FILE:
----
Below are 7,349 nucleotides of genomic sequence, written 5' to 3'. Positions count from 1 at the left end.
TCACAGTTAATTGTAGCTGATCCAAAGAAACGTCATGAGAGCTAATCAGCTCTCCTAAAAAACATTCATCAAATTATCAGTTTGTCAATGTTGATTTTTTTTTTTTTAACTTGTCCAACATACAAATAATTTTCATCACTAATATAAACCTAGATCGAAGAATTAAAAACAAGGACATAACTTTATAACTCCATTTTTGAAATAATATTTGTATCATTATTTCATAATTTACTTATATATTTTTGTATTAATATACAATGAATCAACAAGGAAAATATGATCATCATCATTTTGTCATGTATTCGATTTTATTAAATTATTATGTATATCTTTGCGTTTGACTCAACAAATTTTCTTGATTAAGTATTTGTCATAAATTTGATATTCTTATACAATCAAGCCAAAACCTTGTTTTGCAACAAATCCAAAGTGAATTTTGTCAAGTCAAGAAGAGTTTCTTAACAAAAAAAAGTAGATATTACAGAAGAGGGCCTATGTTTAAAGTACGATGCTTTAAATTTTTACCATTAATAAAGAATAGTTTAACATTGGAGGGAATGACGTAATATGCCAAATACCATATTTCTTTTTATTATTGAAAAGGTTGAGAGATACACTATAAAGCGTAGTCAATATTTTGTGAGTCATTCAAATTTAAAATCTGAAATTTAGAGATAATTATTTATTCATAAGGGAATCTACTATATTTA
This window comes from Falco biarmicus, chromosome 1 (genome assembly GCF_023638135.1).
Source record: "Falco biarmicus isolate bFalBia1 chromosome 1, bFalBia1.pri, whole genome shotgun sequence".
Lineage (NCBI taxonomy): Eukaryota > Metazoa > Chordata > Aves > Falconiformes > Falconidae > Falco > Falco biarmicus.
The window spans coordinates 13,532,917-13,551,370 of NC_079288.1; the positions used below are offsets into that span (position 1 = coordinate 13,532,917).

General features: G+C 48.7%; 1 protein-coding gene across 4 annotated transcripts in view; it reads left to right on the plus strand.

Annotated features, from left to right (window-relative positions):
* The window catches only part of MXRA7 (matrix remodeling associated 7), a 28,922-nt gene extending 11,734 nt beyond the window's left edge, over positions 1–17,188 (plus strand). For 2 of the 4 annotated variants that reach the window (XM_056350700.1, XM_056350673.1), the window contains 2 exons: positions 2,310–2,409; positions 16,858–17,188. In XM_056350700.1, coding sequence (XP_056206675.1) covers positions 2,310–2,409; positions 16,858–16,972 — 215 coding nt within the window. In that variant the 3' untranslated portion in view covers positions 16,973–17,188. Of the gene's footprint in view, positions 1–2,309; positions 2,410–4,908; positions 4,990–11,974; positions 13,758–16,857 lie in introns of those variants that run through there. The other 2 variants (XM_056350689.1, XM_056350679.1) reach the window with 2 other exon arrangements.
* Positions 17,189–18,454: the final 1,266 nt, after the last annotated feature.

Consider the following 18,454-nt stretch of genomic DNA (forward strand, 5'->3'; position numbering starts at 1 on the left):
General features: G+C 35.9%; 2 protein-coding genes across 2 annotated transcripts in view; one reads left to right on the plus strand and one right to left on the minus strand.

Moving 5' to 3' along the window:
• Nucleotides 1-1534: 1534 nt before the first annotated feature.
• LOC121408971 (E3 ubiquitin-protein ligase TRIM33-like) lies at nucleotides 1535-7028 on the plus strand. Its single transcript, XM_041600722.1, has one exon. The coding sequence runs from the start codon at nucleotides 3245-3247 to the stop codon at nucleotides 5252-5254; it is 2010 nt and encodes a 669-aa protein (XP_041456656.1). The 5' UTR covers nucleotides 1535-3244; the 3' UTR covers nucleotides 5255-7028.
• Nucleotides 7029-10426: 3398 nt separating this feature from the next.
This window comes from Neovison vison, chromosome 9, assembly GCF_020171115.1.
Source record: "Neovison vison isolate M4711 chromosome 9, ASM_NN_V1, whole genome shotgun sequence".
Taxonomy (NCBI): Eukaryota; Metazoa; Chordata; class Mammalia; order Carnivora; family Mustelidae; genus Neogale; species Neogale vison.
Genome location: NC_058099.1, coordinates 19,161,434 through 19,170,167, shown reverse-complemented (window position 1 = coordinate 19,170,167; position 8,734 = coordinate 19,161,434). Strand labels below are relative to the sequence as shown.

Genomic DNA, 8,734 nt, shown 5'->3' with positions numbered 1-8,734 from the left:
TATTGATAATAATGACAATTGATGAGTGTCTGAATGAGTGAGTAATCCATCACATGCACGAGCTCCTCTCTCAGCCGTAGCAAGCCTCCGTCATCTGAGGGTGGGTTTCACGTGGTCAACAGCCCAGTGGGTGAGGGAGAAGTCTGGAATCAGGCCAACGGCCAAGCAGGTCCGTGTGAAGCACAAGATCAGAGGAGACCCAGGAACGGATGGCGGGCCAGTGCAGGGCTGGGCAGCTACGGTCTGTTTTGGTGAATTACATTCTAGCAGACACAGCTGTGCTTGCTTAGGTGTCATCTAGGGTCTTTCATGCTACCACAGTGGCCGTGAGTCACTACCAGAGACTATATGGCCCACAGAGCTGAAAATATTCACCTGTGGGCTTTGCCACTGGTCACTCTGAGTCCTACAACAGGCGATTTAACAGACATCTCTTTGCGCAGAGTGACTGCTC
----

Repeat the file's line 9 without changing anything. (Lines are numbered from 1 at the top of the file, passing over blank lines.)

* The window catches only part of MXRA7 (matrix remodeling associated 7), a 28,922-nt gene extending 11,734 nt beyond the window's left edge, over positions 1–17,188 (plus strand). For 2 of the 4 annotated variants that reach the window (XM_056350700.1, XM_056350673.1), the window contains 2 exons: positions 2,310–2,409; positions 16,858–17,188. In XM_056350700.1, coding sequence (XP_056206675.1) covers positions 2,310–2,409; positions 16,858–16,972 — 215 coding nt within the window. In that variant the 3' untranslated portion in view covers positions 16,973–17,188. Of the gene's footprint in view, positions 1–2,309; positions 2,410–4,908; positions 4,990–11,974; positions 13,758–16,857 lie in introns of those variants that run through there. The other 2 variants (XM_056350689.1, XM_056350679.1) reach the window with 2 other exon arrangements.